Author’s note: This post was first published April 28th, 2010. Please feel free to comment. As I am busy climbing a mountain now, I’ll respond to all comments when I return. Thanks!
Not a single one of you reading this wants to fail at the writing game. I don’t either.
But statistics are against us. After all, as the famous demotivational poster points out: it could be that the purpose of our lives is only to serve as warnings to others.
So I was blown away by this recent article about why some authors never succeed. I tell ya, I wish I could report that there was much here I already knew, but my impression was exactly the opposite: there is a lot here I have barely given thought to or am only now beginning to wrap my head around.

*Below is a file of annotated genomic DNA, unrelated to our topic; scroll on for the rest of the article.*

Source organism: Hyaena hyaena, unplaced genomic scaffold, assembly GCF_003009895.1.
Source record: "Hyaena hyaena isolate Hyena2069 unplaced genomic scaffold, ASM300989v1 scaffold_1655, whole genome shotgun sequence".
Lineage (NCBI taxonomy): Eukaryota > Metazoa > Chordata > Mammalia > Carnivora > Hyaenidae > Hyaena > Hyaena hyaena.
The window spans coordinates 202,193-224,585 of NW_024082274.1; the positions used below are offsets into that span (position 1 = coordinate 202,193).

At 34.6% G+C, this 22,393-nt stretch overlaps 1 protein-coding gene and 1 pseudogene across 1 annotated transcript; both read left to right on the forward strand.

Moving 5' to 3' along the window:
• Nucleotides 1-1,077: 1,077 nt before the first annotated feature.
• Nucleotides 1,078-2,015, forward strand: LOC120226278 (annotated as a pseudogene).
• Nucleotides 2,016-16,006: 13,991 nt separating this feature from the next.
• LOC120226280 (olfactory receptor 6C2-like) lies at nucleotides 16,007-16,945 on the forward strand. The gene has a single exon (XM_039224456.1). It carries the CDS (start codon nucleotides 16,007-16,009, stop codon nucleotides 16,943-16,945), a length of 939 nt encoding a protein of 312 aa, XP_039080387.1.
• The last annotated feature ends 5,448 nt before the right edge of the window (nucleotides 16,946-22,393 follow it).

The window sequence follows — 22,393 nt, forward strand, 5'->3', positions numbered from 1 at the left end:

A few quick thoughts after reading this article:
- Learning about the industry is certainly key–but there is a lot to know. Make sure you set time aside to do your homework.
- Accepting feedback is critical, but equally important is finding good sources of feedback. Not doing so can be a dealbreaker. Classes and forums can only go so far–get out there and find other writers that are at your experience level and that share your interests who you can exchange work with.
- I think right along with measuring success in book sales, measuring success in blog posts (for us greener writers who have not been published yet) can be equally misleading. If the fiction isn’t getting done but your blog is rocking, you may need to take a closer look at your priorities.
And I think the most important lesson is understanding that you are going to fail–that sooner or later you’ll try and not succeed–but learning from your failures and pressing on. “Fail up,” as the author notes.
So I ask you: how do you measure short and long-term success? What are the measuring sticks you use to judge daily, monthly, and yearly progress? What’s your process when things don’t go as planned?